If you’re a marketer saddled with promoting a dull brand using social media, how do you compete with sexy brands such as Lady Gaga and Coca-Cola? Give your brand the rock-star treatment. Even if you’re not in a sexy industry, you can treat it as such.
I wrote an award-winning book on quilting, but you’re never going to see me on “American Idol” or “America’s Got Talent.” No one wants to watch me at my sewing machine creating quilts, no matter how amazing they are.
Unless you’re a quilter, too. Quilters are interested, and they will watch. But how did I make my content sexier? I produced a music video of 12 quilted table runners I designed over a year and set it to music my son arranged on GarageBand.
I gave the audience a behind-the-scenes glimpse of my creative process, from original drawings, color palettes and design journals to a tour of finished quilts. How can you do something similar for your industry?
Give it the rock-star treatment. Think music video, VIP pass, backstage access, T-shirt and memorabilia. Make your brand fun, place it on stage and rock on. Even if your product isn’t as glamorous as rock music, television or the big screen, treat it as such. Give your audience special treatment, and you’ll see traffic and sales increase.
Be memorable. Let your personality and that of your staff shine through, so your brand is approachable and personable. Southwest Airlines flight attendant David Holmes raps the normal snoozer of the flight-safety speech. Passengers not only pay attention but also are all smiles, offer applause and have recorded him and uploaded the video to YouTube. This was no publicity stunt but Southwest allowing its employees to be their best selves.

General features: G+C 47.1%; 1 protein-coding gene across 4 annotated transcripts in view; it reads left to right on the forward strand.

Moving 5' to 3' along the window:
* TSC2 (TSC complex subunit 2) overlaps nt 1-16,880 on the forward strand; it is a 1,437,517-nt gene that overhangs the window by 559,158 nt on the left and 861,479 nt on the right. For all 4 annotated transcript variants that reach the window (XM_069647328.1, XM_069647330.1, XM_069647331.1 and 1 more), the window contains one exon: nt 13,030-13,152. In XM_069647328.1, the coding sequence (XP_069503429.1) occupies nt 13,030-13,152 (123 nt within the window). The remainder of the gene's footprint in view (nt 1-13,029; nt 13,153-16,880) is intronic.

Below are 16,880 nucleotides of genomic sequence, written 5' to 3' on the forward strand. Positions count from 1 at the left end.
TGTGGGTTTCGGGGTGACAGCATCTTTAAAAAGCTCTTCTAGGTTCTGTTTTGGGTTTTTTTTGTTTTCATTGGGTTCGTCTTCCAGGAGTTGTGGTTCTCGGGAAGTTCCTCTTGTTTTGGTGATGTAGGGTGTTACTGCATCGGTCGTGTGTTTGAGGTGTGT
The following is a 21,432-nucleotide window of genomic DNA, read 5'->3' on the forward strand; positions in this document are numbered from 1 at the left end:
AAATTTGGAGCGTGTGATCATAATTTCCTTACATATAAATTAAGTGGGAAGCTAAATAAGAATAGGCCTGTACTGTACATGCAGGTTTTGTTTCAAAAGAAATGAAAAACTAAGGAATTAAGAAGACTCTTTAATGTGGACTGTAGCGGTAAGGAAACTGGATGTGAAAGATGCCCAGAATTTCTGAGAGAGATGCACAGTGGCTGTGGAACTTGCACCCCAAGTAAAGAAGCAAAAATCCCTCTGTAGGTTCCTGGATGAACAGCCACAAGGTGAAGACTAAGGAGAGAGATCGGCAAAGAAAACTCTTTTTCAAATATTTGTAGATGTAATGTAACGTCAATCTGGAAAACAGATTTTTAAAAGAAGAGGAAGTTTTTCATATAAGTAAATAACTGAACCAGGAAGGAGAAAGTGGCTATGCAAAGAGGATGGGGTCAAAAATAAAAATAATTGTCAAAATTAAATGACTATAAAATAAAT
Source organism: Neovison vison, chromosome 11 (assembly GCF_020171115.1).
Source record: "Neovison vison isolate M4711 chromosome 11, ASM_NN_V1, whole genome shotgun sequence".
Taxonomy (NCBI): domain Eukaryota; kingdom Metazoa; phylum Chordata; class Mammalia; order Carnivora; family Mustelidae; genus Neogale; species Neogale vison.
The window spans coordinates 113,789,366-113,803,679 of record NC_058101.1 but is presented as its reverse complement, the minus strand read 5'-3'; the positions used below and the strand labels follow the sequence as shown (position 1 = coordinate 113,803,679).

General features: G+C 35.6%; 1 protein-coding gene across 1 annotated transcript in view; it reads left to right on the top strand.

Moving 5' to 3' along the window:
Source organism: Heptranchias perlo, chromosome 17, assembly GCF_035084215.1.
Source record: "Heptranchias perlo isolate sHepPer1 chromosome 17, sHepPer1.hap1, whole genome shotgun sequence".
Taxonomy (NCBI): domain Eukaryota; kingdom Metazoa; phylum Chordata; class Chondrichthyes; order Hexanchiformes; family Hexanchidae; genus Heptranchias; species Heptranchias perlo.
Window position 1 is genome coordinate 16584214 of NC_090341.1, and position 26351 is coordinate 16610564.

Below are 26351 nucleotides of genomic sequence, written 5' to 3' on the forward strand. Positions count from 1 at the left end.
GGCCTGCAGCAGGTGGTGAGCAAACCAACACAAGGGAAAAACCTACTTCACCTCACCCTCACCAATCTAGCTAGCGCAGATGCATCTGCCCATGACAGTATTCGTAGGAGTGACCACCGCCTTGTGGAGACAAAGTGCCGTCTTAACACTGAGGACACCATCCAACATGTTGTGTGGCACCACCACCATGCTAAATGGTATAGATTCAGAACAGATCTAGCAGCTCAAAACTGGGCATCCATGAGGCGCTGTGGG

Be useful. If you’re providing a valuable solution to someone’s real-life problem, the person won’t care whether your brand is sexy. You helped at a time when it was needed most. You’ve provided value and established credibility, and your audience trusts you. You’ve gone far beyond rock-star sexy. Value doesn’t need to be expensive. infographics, checklists and video are all great ways of educating fans. YouTube is an excellent platform for how-to videos, and organizations such as the Smithsonian, PBS and Discovery Channel are using it to educate viewers.
Be yourself. How do you promote topics no one wants to talk about? A colleague in my women’s networking group handles waste management for large events, and while portable toilets aren’t anything people look forward to using, let alone discussing, she promotes her business with humor and is clear on the benefit her company provides: It handles the stuff you don’t want to.
Your challenge is to elevate an uninteresting brand to one that grabs attention and won’t let go.
What is the secret sauce that makes your organization stand out, and how can you promote that in your social media efforts?